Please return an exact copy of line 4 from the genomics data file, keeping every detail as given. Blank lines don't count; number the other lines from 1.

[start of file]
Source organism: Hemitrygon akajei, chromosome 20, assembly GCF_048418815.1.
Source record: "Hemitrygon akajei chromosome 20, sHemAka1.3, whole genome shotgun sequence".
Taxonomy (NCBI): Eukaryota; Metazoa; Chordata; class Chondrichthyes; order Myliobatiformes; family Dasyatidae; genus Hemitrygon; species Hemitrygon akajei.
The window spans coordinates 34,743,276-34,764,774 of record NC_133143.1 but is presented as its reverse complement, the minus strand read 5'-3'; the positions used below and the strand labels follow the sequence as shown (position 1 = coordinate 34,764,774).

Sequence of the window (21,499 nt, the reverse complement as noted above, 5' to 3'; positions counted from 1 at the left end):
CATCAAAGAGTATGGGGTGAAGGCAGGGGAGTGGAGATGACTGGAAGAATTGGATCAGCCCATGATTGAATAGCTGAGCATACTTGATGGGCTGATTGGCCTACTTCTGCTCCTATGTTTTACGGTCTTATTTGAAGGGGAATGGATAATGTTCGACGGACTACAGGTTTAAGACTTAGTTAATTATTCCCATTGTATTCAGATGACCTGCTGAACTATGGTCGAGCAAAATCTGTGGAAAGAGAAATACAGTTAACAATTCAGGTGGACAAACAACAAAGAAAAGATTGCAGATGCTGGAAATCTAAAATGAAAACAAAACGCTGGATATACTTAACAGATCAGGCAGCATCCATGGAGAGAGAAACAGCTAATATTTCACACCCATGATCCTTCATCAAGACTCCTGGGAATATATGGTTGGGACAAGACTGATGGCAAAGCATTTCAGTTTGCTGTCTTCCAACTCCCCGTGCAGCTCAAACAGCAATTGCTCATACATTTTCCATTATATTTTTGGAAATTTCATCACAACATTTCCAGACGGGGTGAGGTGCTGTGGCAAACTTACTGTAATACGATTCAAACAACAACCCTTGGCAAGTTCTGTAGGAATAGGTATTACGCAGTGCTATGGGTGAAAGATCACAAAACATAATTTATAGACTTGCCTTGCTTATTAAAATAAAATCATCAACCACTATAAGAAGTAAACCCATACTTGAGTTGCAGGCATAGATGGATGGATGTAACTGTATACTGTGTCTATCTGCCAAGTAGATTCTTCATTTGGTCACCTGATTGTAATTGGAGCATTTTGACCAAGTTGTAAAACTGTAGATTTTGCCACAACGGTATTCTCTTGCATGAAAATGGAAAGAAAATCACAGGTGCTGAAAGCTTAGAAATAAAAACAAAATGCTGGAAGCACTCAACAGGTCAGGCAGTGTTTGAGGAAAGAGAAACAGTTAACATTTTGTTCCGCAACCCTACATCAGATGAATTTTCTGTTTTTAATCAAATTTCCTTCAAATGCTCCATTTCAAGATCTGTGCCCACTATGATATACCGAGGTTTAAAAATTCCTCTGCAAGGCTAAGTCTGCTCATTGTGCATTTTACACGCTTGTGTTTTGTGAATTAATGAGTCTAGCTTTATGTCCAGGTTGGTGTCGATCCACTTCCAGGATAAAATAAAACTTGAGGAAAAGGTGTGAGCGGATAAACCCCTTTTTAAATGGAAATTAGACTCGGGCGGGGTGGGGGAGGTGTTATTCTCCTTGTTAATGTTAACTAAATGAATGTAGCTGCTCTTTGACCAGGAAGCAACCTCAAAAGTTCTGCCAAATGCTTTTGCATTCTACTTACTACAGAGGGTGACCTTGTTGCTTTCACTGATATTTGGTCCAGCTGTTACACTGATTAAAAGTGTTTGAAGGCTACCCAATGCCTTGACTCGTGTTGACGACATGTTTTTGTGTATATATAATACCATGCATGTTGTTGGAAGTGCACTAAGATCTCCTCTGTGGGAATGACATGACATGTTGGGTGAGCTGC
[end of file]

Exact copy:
The window spans coordinates 34,743,276-34,764,774 of record NC_133143.1 but is presented as its reverse complement, the minus strand read 5'-3'; the positions used below and the strand labels follow the sequence as shown (position 1 = coordinate 34,764,774).